So, in that same year, Ami returned to Israel and took several jobs to support himself while studying more about technology and communications. He spent much time immersing himself, but, during the late 1980s, Ami found little improvement as his money began to dwindle.
In an interview, Ami described his life when he returned to Israel to pursue his dream:
“At some level, I had no support. I was working by myself and thinking by myself. My parents were worried— they loved me, but they thought I was completely out of my mind. By the time I was 31, I had essentially done nothing with my life, achieved nothing. I came here to New York in 1992 with my life savings of $2,000, thinking this would be a good place to start an organization.”
The Internet: Ami’s window of opportunity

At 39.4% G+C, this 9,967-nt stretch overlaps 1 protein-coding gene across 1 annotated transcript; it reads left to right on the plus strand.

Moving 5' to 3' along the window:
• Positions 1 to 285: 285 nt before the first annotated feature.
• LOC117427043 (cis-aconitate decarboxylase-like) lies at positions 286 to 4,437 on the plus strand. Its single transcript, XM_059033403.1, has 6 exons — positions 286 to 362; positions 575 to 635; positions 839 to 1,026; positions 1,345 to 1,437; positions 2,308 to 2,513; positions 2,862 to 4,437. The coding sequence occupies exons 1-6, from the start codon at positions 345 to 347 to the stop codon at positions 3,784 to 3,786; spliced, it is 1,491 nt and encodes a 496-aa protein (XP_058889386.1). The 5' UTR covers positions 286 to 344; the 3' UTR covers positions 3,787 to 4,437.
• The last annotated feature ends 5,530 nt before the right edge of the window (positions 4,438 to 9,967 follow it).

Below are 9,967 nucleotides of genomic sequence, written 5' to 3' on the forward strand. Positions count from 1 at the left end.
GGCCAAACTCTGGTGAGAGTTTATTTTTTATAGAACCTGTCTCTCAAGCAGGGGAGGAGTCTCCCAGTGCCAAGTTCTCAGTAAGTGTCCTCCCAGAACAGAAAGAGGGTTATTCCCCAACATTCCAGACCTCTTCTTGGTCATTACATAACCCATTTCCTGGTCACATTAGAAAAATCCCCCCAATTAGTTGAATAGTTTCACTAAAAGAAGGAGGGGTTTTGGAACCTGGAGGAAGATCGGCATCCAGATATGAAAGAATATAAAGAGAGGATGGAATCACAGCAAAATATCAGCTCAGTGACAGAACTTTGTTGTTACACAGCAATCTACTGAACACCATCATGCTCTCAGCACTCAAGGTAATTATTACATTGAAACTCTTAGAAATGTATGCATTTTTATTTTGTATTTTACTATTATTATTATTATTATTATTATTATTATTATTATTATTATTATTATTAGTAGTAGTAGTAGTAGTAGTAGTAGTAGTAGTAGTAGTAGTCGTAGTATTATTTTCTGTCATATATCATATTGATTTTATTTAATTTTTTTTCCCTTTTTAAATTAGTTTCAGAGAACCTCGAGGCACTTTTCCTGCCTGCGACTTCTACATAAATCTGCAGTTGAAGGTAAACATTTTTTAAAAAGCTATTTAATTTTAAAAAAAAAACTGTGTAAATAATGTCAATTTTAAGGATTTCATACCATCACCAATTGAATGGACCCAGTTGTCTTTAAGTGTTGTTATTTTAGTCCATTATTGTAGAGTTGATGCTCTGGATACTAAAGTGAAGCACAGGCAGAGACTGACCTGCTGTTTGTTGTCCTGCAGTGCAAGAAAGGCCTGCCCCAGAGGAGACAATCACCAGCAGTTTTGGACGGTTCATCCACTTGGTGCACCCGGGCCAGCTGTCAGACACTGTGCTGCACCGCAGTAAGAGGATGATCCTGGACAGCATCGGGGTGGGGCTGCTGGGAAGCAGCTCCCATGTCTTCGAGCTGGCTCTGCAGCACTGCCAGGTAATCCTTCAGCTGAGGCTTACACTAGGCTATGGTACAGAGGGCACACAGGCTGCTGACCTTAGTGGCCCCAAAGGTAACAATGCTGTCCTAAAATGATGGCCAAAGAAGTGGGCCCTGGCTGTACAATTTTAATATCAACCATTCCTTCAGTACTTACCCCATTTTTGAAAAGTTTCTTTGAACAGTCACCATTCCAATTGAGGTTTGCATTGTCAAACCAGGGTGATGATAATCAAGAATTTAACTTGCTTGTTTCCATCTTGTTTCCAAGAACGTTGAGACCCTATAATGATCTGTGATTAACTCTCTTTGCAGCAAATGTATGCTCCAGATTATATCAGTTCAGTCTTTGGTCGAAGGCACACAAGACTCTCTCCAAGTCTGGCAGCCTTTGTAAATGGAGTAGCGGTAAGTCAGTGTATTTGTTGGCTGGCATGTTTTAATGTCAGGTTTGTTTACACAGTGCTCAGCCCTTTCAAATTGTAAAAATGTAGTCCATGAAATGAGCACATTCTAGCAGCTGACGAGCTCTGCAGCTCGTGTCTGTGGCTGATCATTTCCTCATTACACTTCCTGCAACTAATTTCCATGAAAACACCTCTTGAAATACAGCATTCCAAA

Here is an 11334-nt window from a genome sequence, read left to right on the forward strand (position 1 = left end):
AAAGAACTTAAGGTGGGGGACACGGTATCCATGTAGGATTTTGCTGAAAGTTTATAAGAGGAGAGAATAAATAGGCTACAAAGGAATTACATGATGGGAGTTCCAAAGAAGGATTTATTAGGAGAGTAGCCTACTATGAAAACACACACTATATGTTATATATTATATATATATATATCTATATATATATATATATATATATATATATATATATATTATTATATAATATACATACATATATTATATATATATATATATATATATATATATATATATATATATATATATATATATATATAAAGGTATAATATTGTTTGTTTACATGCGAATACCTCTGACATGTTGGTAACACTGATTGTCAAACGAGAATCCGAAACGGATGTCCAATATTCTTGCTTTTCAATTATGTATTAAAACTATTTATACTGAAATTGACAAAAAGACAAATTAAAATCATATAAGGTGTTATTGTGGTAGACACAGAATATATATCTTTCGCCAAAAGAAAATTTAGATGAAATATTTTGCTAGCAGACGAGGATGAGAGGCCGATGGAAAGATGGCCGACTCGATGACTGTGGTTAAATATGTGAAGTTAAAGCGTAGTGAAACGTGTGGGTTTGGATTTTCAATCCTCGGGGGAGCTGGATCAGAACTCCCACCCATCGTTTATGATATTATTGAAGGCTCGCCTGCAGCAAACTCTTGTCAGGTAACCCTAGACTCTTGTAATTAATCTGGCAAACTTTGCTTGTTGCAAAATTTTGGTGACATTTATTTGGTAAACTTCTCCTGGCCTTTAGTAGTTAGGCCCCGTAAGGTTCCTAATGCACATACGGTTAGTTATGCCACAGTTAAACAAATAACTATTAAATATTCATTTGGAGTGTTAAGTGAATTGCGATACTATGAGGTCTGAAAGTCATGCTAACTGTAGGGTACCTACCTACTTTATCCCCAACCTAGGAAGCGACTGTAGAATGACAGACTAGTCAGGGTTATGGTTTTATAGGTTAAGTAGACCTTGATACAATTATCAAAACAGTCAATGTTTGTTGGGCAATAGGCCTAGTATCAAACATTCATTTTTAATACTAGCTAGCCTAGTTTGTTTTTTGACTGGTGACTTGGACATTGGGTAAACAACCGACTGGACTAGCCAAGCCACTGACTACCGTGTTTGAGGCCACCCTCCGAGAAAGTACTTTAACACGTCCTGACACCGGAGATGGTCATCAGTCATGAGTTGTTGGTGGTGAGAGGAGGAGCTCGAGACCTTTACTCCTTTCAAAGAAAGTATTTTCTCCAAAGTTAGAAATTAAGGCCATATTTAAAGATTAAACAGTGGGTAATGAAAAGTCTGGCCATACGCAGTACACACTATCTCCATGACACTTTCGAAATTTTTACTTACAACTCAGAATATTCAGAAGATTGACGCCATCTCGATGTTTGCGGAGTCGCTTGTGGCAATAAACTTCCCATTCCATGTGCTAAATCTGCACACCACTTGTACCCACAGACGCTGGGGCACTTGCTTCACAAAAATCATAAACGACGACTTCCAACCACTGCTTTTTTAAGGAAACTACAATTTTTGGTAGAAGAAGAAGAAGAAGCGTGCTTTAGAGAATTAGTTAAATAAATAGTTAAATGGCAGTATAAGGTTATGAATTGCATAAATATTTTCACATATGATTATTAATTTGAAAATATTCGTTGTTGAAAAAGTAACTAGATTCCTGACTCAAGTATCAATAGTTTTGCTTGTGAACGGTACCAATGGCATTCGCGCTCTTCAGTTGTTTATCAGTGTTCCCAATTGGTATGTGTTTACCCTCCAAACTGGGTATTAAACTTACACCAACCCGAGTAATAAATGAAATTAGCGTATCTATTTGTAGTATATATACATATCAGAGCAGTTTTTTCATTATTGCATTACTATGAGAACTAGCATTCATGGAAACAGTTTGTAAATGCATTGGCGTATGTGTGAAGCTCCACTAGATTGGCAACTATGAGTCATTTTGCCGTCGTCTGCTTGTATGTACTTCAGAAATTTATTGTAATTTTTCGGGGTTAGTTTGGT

It was in the early 1990s when the answer came to Ami as clear as day. While working for a friend who ran a small software marketing company in 1992, Ami was introduced to the internet, which was in its infancy at the time. Upon learning how the internet worked and what it was designed to be, Ami came to an “a-ha” moment and realized the internet was going to solve his problems of how to connect people with non-profit organizations, thereby fulfilling the desire he had been carrying all those years:
“I went back to Israel, worked as a waiter, a translator, and a marketing manager for a software company that a friend had started, all the while continuing to think that there had to be a way of solving that big problem of doing more with everything we have... And so for many years I'd try to write about this, think about this. And then in the early 90's I saw the Web for the first time. A friend came home and showed me the Web and that led to Idealist being created, as a way of beginning to do this, as a way of beginning to find a place where resources and ideas and people could meet and do more.”